A fool to snap my lily.
My garden-plot I have not kept;
Faded and all-forsaken,
I weep as I have never wept:
Oh it was summer when I slept,
It's winter now I waken.
Talk what you please of future spring
And sun-warm'd sweet to-morrow:
Stripp'd bare of hope and everything,
No more to laugh, no more to sing,
I sit alone with sorrow.

  1. Sleep
In the night of weariness
let me give myself up to sleep without struggle,
resting my trust upon thee.
Let me not force my flagging spirit into a poor preparation for thy worship.
It is thou who drawest the veil of night upon the tired eyes of the day
to renew its sight in a fresher gladness of awakening.

  1. Not Just Teacher, but a Friend
 I had nowhere to turn, had nowhere to go
This is just something I think you need to know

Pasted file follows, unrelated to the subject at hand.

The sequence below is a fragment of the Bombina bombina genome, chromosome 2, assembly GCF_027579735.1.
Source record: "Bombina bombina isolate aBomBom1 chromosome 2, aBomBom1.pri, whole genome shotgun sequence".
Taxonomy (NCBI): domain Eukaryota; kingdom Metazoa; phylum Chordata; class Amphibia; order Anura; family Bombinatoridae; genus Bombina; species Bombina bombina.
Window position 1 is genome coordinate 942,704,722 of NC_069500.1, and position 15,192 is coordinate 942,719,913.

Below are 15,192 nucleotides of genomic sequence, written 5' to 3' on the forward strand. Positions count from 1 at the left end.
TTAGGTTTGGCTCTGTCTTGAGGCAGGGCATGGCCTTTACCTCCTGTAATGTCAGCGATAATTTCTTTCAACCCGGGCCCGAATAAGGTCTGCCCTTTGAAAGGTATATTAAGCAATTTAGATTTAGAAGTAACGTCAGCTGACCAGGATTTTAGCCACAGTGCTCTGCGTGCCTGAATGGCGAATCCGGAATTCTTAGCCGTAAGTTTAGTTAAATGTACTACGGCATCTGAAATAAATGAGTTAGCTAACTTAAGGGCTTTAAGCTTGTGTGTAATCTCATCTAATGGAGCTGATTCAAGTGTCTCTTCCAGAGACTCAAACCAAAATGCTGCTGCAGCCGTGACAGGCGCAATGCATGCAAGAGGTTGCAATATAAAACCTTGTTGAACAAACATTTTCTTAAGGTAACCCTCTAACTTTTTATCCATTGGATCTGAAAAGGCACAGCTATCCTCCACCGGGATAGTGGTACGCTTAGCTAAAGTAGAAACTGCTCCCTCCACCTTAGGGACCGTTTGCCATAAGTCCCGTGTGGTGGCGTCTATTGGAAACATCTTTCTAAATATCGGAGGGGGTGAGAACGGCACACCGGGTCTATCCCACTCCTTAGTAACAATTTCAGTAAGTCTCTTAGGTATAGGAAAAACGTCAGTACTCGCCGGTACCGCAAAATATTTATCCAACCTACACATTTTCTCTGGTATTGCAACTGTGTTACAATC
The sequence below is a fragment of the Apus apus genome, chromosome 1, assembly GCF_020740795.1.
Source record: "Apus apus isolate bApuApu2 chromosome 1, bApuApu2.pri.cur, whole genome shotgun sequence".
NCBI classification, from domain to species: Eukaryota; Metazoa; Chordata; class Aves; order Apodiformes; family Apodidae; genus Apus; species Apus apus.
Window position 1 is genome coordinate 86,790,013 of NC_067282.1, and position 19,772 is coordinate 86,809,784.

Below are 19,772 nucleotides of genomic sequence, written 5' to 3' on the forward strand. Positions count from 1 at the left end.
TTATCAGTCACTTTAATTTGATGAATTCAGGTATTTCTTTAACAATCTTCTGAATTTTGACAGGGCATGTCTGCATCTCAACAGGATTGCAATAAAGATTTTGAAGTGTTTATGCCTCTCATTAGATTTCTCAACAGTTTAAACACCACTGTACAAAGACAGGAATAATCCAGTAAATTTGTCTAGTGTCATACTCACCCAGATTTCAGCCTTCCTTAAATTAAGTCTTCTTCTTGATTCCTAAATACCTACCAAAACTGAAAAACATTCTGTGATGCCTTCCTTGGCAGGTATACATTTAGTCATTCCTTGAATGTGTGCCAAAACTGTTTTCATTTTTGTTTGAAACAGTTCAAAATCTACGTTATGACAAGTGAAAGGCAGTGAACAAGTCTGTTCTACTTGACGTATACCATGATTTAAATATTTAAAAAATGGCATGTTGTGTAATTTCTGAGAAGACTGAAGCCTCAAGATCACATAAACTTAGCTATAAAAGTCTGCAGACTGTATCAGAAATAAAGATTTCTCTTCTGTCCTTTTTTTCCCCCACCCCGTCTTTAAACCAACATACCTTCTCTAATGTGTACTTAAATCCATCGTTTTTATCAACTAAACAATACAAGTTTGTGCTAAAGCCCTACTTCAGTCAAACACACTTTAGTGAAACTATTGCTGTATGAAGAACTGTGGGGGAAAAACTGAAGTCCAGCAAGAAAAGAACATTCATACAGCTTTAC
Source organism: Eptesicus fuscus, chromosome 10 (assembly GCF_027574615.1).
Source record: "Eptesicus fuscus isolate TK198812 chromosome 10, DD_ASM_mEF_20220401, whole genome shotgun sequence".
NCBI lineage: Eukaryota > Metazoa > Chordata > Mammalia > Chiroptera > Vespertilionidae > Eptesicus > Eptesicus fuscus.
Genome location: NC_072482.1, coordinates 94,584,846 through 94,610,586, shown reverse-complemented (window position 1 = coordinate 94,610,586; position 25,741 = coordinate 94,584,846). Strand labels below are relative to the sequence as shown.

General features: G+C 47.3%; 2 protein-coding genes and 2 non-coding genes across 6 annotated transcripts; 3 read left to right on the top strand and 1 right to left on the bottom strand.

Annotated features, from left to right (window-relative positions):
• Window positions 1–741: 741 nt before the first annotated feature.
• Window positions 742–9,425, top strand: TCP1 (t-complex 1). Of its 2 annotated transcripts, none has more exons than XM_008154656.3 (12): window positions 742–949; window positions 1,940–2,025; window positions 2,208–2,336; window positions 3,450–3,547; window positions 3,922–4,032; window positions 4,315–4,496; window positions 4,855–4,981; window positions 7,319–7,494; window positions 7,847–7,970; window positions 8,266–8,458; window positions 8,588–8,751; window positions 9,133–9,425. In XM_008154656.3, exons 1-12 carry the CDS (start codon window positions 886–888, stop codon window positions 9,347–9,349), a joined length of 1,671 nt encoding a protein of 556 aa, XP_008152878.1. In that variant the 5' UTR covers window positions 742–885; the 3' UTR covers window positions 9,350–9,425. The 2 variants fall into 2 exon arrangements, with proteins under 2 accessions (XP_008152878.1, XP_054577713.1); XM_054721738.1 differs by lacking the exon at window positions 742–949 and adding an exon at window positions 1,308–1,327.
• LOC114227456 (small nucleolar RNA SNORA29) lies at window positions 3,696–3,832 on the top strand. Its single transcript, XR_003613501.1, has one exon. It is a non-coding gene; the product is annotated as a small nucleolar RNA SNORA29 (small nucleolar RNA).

I don’t know what made me trust you
I still remember the day when I told you what I’ve been through
I thought I should run away, go hide in a hole
But then you really brought out my true soul
As each day grew longer
Our trust became stronger
Each time I wanted to cry
You stayed there right by my side
Then I moved to the next grade
Boy was I afraid
That out trust would slowly fade
But I was wrong
We are still strong
  1. Two or Three
Two or three Posies
With two or three simples--
Two or three Noses
With two or three pimples--
Two or three wise men
And two or three ninny's--
Two or three guineas--
Two or three raps
At two or three doors--
Two or three naps
Of two or three hours--
Two or three Cats
And two or three mice--
Two or three sprats
At a very great price--
Two or three sandies
And two or three tabbies--